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So you want to work in videogames?

on Thursday, 02 October 2014 10:59. Posted in Video Games

Videogames.1

The UK represents the fifth largest videogames market in the world, but how do you break into the industry, and what sort of jobs are available? And how do a writer’s usual tools (story, character and dialogue) function in a videogame?

The Writers’ Guild and the Royal Television Society hosted an event in Leeds on 18 November 2014 to explore this growing industry, with a chance to ask the professionals questions. Speakers included Steve Ince, Chair of the Guild’s Videogames Committee.

Steve is a writer, consultant and games designer with 21 years’ experience in the games industry who has enjoyed much success and acclaim, during his time with Revolution Software and as a freelancer since then. His most recent work includes writing dialogue for Godfire: Rise of Prometheus, released earlier this year.

He was joined by games developer, writer and lecturer Richard Boon; and Emma Cooper, Business Development Manager at award-winning creative digital agency Rckt.

Mark Bearly, one of the attendees, wrote a report of the event; while Steve Ince has produced a number of Gamewriter Bites! short videos, including one on how to break into the industry. The full library is available on his YouTube channel.

 

Peaky Blinders, Home Front and Soap City at Birmingham Literature Festival

on Thursday, 02 October 2014 09:04. Posted in Events

The close association between the Birmingham Literature Festival and the Writers’ Guild continues for this annual event, which runs from 2-11 October 2014.

The Festival, organised by Writing West Midlands, has been a staple of the city’s autumn calendar for 15 years.

Highlights this year include Meera Syal giving a talk on her writing, Jackie Kay celebrating National Poetry Day, Roger McGough and Liz Berry bringing their poetry to life, an evening with South African director, actress and writer Janet Suzman, and a day of BBC Radio programme recordings including Poetry Please and With Great Pleasure.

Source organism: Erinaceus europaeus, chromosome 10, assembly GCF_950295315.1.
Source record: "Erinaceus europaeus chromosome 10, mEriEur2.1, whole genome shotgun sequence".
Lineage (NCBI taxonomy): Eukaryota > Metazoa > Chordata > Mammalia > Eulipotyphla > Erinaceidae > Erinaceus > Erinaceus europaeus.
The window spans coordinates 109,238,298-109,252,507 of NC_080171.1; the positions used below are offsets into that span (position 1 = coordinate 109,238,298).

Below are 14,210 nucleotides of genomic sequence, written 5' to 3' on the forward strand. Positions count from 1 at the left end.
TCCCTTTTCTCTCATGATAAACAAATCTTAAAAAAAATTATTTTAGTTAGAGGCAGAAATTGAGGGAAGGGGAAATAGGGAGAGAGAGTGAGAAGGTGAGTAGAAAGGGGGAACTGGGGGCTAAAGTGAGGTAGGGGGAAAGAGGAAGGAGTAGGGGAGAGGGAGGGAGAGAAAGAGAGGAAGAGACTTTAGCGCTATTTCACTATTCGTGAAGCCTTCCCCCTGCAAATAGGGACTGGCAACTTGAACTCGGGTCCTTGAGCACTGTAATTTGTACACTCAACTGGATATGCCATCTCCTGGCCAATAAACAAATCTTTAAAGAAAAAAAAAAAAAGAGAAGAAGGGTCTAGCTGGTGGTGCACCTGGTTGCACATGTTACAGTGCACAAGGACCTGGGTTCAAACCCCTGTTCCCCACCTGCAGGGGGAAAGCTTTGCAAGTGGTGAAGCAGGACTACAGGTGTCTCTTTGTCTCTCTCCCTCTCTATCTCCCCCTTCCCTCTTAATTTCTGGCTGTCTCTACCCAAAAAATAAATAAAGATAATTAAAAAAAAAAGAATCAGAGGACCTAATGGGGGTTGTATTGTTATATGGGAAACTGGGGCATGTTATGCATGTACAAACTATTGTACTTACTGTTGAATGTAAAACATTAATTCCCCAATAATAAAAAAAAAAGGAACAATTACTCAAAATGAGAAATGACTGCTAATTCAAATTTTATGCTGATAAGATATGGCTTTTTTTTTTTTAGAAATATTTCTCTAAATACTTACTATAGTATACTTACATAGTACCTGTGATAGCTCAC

The Writers’ Guild has a members’-only event at the Festival, and there are also discounts for members at other talks.

Steven Knight: Writing Peaky Blinders
2pm, 6 October 2014

Peaky Blinders was a criminal gang based in Birmingham in the late 19th and early 20th centuries. One of the earliest examples of modern street sub-culture, they got their name from sewing razor blades into the peaks of their caps, and have been brought to life by Oscar-nominated writer/director Steven Knight in his BBC historical drama series of the same name. This special media industry event is exclusively for Writers’ Guild of Great Britain, BBC Drama Village and Royal Television Society members. Steven Knight will talk to Writers’ Guild deputy chair Tim Stimpson about how he created compelling drama from a previously little-known period of Birmingham’s social history.

The event is free to Guild members and booking is essential. E-mail: This email address is being protected from spambots. You need JavaScript enabled to view it.

There is also another public talk at 6-7.30pm on the same day. Guild Members are entitled to a concessionary rate of £6. Further details and bookings here.

Writing from the Home Front
5.30-6.30pm, 8 October 2014

BBC Radio 4 is marking the centenary of the outbreak of the First World War with Home Front, a landmark drama series produced in Birmingham. It tells the stories of fictional characters who keep the home fires burning over the course of four years of war. Unprecedented in scale, the series includes 500, 12-minute episodes, broadcast until 2018 in ‘real time’, with each day’s episode set exactly a century earlier.

The series is being celebrated at the Birmingham Literature Festival with a panel event made up of Home Front editor Jessica Dromgoole, writers Shaun McKenna and Fiona Joseph, and actor Bella Hamblin. It will be chaired by historical adviser Professor Maggie Andrews.

Writers’ Guild members are entitled to a concessionary rate of £6. Further details and bookings here.

Soap City
6-7pm, 10 October 2014

Birmingham can rightfully lay claim to the title of ‘Soap City’, with The Archers, Doctors and Crossroads, among others, being produced, set or originally recorded here.

A panel of writers offer their insights on West Midlands’ connection with this genre, and share some of the particular challenges of writing for long-running series. Panellists include Guild members Mary Cutler (The Archers, Crossroads) and Tim Stimpson (The Archers/Ambridge Extra), Gregory Leadbetter (Silver Street) and Claire Bennett (Doctors).

Writers’ Guild members are entitled to a concessionary rate of £6. Further details and bookings here.

See the full Birmingham Literature Festival event calendar here.

Animation writing fees: what should you charge?

on Thursday, 02 October 2014 08:35. Posted in General


In the UK a script fee of at least £300 per minute (£3,000+ for a 10-minute script) should be negotiated. This is the conclusion of Guild officers, writers and agents following a recent project with Guild animation writers to rewrite the Guild guidelines on animation.

Part of the research included surveying UK animation writers about the fees they earned for writing both in the UK and internationally.

Below is a snapshot of the fees paid to animation writers for a 10/11-minute script.

Countries Range (£s)

Australia: 1,500-2,500
Benelux: 1,500-3,501+
France: 1,250-3,000
Germany: 2,000-2,250
Ireland: 2,000-2,500
Scandinavia: 1,500-2,500
SE Asia: 800-2,250
UK: 800-3,501+
US: 2,000-3,501+